One of the greatest gifts we parents can give a child is a passion for reading. Some kids may have received books as holiday gifts, and others still might have them on future wishlists. Some kids find solace in hours spent amongst the shelves of a library. For others, reading is sitting in a backyard treehouse, enjoying a comic book or graphic novel that ignites the imagination.
However a kid chooses to read, always remember: there’s no way to do it wrong.As parents, there are things we can do to encourage this healthy habit that grows brains, fires up imaginations, and helps our kids better understand and empathize with their fellow humans.
“Books are the best gift for children, and really anyone of any age,” explained Shelby Gorman, co-owner of Turnrow Books in Greenwood. “This world can be difficult at times but in books, you get to escape for a bit. A toy can only go so far, but a book can transform your views on everything around you.”
Children’s author and columnist for the Parents & Kids edition distributed on the coast, former educator and elementary school librarian Andrea Vilemont Moreau, has excellent advice for getting kids to read. She has introduced her own books to thousands of Delta children over the past year, when she’s visited schools in cities ranging from Clarksdale to Greenwood to Grenada.
Moreau comments often that she sees kids’ faces light up when she reads from her books “I Mustache You to Read With Me” and “I Just Want to Read,” which are actually both ABOUT the joys of reading.
After her many years as both an author and a Mississippi-based school librarian, she’s got great advice for parents.
“Encourage your kids to read by letting them pick out their own books at the public library, book fair, or book store, no matter what ‘level’ the book seems,” she advised. “Even if the book is a Pokémon Guide or a Minecraft video game manual, it’s still reading. Believe it or not, these books allow children to practice researching, as books like these are nonfiction and involve looking up particular information to suit their needs.”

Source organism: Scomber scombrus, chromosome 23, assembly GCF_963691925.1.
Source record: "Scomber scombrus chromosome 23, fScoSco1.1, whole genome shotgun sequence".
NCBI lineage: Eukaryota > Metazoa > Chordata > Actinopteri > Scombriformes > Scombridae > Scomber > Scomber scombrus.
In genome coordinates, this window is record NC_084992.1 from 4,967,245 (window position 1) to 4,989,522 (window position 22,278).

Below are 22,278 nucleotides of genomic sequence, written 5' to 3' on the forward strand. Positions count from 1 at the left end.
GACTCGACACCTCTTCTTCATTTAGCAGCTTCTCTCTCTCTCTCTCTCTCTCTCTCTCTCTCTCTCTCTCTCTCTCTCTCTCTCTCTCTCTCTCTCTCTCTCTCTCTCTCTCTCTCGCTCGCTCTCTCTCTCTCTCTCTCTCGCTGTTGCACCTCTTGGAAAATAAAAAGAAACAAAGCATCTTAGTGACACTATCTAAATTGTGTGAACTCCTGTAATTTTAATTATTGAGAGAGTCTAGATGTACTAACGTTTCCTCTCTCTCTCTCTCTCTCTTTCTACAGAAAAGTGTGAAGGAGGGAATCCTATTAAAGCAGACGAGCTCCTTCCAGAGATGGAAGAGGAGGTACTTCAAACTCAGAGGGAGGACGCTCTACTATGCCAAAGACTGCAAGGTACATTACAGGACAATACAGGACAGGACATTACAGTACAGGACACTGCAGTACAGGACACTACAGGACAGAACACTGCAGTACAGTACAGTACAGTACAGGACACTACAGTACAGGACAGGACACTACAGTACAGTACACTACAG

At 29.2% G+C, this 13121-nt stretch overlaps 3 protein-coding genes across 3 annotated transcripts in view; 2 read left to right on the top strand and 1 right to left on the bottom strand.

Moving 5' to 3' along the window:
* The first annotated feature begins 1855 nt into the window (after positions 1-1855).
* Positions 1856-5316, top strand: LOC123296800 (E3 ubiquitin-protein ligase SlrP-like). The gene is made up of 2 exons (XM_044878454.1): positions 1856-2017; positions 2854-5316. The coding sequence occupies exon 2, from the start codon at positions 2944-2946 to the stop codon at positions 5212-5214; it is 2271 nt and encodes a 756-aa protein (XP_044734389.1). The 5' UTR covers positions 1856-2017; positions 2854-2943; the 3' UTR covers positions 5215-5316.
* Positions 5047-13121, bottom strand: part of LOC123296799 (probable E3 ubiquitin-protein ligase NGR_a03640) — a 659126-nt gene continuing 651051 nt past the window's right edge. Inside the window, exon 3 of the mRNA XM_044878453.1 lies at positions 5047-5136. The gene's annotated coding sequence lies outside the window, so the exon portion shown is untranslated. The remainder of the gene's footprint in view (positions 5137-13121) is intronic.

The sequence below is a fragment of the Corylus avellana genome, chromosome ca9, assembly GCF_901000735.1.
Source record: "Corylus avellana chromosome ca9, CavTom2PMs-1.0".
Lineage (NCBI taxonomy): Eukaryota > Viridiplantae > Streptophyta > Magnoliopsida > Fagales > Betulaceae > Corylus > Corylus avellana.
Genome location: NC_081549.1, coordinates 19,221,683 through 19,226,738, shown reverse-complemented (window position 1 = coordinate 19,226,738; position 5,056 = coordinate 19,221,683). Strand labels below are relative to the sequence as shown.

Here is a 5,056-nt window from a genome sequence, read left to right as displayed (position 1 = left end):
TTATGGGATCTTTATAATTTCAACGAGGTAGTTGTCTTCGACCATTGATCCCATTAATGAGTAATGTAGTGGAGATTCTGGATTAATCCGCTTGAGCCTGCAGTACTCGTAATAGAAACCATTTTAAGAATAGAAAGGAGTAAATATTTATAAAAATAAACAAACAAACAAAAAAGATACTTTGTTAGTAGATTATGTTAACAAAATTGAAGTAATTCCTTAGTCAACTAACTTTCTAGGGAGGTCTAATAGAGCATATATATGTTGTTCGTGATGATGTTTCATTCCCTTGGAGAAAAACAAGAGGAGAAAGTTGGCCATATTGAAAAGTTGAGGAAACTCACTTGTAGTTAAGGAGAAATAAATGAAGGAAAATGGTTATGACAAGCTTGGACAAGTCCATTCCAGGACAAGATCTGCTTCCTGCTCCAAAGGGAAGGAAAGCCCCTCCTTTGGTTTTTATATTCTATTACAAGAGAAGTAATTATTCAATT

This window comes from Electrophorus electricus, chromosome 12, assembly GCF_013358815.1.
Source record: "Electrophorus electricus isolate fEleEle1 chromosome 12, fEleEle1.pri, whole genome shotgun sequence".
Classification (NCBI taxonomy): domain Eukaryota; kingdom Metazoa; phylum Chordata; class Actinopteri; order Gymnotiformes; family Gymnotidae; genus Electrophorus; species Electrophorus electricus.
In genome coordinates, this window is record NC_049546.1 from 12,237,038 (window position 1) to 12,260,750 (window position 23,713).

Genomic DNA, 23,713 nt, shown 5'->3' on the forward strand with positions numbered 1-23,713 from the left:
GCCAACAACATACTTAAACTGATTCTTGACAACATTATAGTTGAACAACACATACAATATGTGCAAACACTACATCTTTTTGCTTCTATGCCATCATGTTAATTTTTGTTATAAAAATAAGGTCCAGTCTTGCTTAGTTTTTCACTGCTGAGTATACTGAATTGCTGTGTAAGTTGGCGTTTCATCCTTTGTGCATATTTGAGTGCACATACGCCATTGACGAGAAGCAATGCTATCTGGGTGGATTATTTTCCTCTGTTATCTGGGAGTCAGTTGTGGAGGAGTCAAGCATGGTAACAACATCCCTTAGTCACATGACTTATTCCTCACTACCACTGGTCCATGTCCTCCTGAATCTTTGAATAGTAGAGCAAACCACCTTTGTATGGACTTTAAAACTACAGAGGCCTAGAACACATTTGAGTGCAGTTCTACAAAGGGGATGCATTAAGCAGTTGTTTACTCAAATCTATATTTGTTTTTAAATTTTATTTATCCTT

Gorman said at Turnrow, there’s a special program to encourage childhood literacy.
“A Child’s First Book Club is amazing!” she said. “Every month, we will send you a signed first edition children’s book, picked by us and complete with a little note from us.”
Gorman gave examples of a few recent favorites for young readers, including “Just in Case You Want to Fly,” by Julie Fogliano and Christian Robinson; “I’m a Baked Potato,” by Elise Primavera and Juana Medina; “Spencer’s New Pet,” by Jessie Sima; “I Want a Dog,” by John Agee; “The Good Egg,” by Jory John and Pete Oswald; and “The Lying King,” by Alex Beard.
If the expense of buying books is a problem — and it is for some families on a tight budget — that’s still no excuse to let your budding reader go without. Local libraries can open up a world of options to any young reader, and borrowing is free.
So, parents…in a nutshell…you should buy, borrow, gift, encourage, download, scroll, set examples, turn pages, research, share the passion, set the standard that reading matters, and see your child’s face light up as the wider world comes alive.
Kara Martinez Bachman is an editor, author, and mom to two teenagers who love to read.